Young Life hosts tree hunting expedition

 

Last updated 11/30/2021 at Noon

Bill Bartlett

The Oak family found their perfect 12-foot fir last weekend at Kalamataca Ranch.

All over town you can spot cars and trucks with trees strapped to the roof or truck bed, fresh from being hunted and cut in the woods. This has been a Sisters tradition for as long as there has been a Sisters — even before. By now folks know you need a $5 permit to harvest a tree on public lands. You can save as much as $170 against the current Lowe’s or Home Depot price for a

12-foot fir.

Trekking into the forest to find that perfect tree is a family affair with rewards greater than the tree itself. Young Life of Sisters has made it even easier with some added benefits. Last weekend from 10 a.m. to 4 p.m. and this weekend (December 4 and 5) at the same time, the 80-year-old organization allows visitors to come to Kalamataca Ranch on McAllister Road, the first left past the entrance to Black Butte Ranch heading westbound.

Kalamataca is not a tree farm. It is, however, an 80-acre spread full of natural Christmas trees. Once your trophy is bagged, you are treated to hot cocoa and the chance to sit around a fire roasting marshmallows. There is also homemade chili with corn bread, including gluten-free options.

Young Life has made it impossibly easy. Even if you don’t have a saw or rope, they will supply it. They issue a no-charge permit in exchange for a simple waiver. The yellow-colored permit attaches to the tree as evidence that you didn’t poach it. They’ll even cut the tree for you and bring it back to the car park if navigating the terrain is a bit much. That’s a hard deal to pass up.

While there you can make your own greenery swags or centerpieces. At the craft table make a peanut butter or pinecone bird feeder.

What Young life really wants you to do is have fun, the old fashioned way.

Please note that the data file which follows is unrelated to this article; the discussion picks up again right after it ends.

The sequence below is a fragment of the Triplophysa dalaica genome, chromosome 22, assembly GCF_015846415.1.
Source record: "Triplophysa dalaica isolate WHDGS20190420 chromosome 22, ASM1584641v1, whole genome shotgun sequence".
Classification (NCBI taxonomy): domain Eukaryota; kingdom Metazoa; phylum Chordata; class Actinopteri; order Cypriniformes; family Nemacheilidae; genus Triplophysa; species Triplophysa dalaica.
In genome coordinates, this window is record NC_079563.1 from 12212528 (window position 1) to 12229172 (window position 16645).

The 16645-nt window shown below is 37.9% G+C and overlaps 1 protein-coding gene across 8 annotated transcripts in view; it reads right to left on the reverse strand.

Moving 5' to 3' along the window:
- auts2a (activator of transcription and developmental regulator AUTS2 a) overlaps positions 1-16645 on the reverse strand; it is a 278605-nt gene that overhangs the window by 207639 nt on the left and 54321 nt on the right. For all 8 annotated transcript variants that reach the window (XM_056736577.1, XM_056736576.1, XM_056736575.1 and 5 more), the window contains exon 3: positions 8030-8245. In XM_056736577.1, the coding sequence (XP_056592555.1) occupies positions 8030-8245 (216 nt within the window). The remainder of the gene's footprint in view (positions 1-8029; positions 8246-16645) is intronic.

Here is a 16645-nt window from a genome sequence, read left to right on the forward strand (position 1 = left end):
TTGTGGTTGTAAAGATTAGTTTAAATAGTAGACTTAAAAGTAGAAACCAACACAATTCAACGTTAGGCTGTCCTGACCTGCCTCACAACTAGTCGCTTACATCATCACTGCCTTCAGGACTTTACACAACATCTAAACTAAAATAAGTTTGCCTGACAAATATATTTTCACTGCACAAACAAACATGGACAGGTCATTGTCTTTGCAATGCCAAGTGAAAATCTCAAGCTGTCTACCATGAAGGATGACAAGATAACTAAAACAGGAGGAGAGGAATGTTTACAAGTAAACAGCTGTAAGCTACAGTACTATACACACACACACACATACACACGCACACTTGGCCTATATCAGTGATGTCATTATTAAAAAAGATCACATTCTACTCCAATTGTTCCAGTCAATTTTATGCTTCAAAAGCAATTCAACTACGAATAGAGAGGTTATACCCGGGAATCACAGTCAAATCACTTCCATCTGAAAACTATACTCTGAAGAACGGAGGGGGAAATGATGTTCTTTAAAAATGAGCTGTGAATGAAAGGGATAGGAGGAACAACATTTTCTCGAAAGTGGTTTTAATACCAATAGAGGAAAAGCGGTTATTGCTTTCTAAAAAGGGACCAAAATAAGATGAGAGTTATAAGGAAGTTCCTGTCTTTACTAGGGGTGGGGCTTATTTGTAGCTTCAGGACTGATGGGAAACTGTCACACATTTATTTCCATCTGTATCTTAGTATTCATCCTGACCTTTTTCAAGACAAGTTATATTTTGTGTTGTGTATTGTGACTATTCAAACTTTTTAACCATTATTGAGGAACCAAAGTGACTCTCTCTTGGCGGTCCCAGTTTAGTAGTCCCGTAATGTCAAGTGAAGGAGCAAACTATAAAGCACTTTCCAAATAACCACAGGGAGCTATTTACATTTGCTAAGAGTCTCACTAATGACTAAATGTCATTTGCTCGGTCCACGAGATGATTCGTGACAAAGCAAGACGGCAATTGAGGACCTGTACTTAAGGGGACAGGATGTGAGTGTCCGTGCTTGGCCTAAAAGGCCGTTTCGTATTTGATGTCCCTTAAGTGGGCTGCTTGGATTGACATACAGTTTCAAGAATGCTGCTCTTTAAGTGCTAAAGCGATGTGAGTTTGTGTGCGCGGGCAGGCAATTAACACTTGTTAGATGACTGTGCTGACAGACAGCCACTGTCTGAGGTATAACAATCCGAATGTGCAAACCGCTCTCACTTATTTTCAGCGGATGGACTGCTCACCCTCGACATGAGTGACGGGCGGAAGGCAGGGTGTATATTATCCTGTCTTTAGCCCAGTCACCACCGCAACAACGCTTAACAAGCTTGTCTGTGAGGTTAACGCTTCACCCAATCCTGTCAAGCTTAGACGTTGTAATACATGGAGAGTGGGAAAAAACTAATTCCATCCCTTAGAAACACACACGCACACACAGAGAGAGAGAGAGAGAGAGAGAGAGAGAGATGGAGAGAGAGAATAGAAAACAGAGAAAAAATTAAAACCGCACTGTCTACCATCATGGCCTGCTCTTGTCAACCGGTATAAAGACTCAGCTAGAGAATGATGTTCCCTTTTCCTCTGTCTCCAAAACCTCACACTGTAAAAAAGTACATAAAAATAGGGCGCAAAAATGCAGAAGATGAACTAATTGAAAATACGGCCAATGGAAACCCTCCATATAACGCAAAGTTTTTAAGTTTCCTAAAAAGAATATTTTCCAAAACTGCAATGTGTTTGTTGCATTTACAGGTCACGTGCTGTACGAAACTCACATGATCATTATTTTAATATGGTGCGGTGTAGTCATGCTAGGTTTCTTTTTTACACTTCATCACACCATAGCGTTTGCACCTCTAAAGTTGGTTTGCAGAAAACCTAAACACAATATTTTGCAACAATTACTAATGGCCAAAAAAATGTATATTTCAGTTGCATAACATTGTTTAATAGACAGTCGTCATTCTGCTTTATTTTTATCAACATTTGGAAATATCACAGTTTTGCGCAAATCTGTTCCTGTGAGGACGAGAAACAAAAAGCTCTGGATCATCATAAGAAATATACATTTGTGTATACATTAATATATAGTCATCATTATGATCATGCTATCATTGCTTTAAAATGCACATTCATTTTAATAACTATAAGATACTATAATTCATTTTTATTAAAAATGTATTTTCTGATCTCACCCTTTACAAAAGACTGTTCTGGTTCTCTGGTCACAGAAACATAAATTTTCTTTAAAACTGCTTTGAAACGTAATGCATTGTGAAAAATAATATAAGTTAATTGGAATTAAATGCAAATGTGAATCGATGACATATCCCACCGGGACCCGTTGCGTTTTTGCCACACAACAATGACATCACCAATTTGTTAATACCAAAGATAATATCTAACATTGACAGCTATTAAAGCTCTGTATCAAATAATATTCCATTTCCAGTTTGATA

There’s a good chance you’ve heard about Young Life, or at least the name. In over 100 countries the organization has interacted with two million lives. 348,000 kids are involved weekly in the founder’s mission to introduce adolescents to Jesus Christ and help them grow in their faith.

They have multiple programs for middle (WyldLife) and high school (Young Life) students and teen moms. Best known are their summer camps. There is the week-long family camp at Trails West in Colorado and regionally, Washington Family Ranch in Antelope, Oregon. (For more information about Young Life programs in Sisters, call Shannon Miller at 206-356-0972.)

When The Nugget went to Kalamataca — whose name is derived from combining the initials of the owners, Kevin and Laurie Adams and their children Matt, Tiffany and Christopher — we were greeted by families from as far as Prineville, Powell Butte, and Bend. We trailed the Oak family — mom and dad, Rena and Johnny, Halle and Rylan, 12 and Cleo, 9.

They typified the many enthusiastic adventurers as we headed up the ridge in search of the prey. Just when the perfect specimen was thought to be discovered, another family member found an even better one and so it went until at last, there it was, bathed in sunlight. A 12-foot fir, exquisitely proportioned.

Felling the prize is a family effort, each taking turns with the saw and shouting in unison t-i-m-b-e-r as the beast toppled over; then came the real work, carrying it out and loaded. Mom was spared the carry part with everybody else pitching in.

“We bought a tree last year, the COVID thing,” Johnny said. “Never again,” was Rena’s input, both saying that the “… shared family experience of going into the woods cannot be found at a street corner lot.”

The Oaks imagined an hour ride home and all the talk of decorating the tree, stringing lights outside and being able to tell others of their tree hunting adventure.

Shannon Miller of the Young Life staff said, “This has never been about raising money. We are just so delighted that we can sponsor something that has such meaning to families, bringing them together in way they can remember all their lives.”

Bill Bartlett

Youth gathered round a firepit to roast marshmallows.

Laurie Adams told of how some families come as they cannot otherwise afford a tree, especially this year when prices are up substantially. Several factors are driving the trend including over-the-top sales last year during the first Christmas during the COVID-19 pandemic and supply chain issues this year exacerbated by drought.

Experts said tree buyers should expect to pay between 10 percent and 30 percent more for both live and artificial trees this year, and also have a smaller selection to choose from.

Oregon is the nation’s top producer of Christmas trees, responsible for 31 percent of the U.S. harvest in 2020, according to the Oregon Department of Agriculture. Growing the trees in the state is a $100 million industry.

 

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